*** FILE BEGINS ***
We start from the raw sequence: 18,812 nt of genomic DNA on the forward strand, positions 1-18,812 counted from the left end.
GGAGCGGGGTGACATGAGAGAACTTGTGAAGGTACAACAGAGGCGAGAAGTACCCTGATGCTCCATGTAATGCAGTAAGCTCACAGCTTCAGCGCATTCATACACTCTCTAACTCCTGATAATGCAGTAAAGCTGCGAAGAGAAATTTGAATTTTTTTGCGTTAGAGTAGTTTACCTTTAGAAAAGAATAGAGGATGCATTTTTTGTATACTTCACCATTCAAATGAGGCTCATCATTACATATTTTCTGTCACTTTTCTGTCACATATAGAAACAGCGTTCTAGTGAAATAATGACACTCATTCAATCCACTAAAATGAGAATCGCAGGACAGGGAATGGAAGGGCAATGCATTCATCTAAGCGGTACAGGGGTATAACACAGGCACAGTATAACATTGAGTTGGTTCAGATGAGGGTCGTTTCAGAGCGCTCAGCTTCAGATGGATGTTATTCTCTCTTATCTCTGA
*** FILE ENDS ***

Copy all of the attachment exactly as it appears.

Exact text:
We start from the raw sequence: 18,812 nt of genomic DNA on the forward strand, positions 1-18,812 counted from the left end.
GGAGCGGGGTGACATGAGAGAACTTGTGAAGGTACAACAGAGGCGAGAAGTACCCTGATGCTCCATGTAATGCAGTAAGCTCACAGCTTCAGCGCATTCATACACTCTCTAACTCCTGATAATGCAGTAAAGCTGCGAAGAGAAATTTGAATTTTTTTGCGTTAGAGTAGTTTACCTTTAGAAAAGAATAGAGGATGCATTTTTTGTATACTTCACCATTCAAATGAGGCTCATCATTACATATTTTCTGTCACTTTTCTGTCACATATAGAAACAGCGTTCTAGTGAAATAATGACACTCATTCAATCCACTAAAATGAGAATCGCAGGACAGGGAATGGAAGGGCAATGCATTCATCTAAGCGGTACAGGGGTATAACACAGGCACAGTATAACATTGAGTTGGTTCAGATGAGGGTCGTTTCAGAGCGCTCAGCTTCAGATGGATGTTATTCTCTCTTATCTCTGA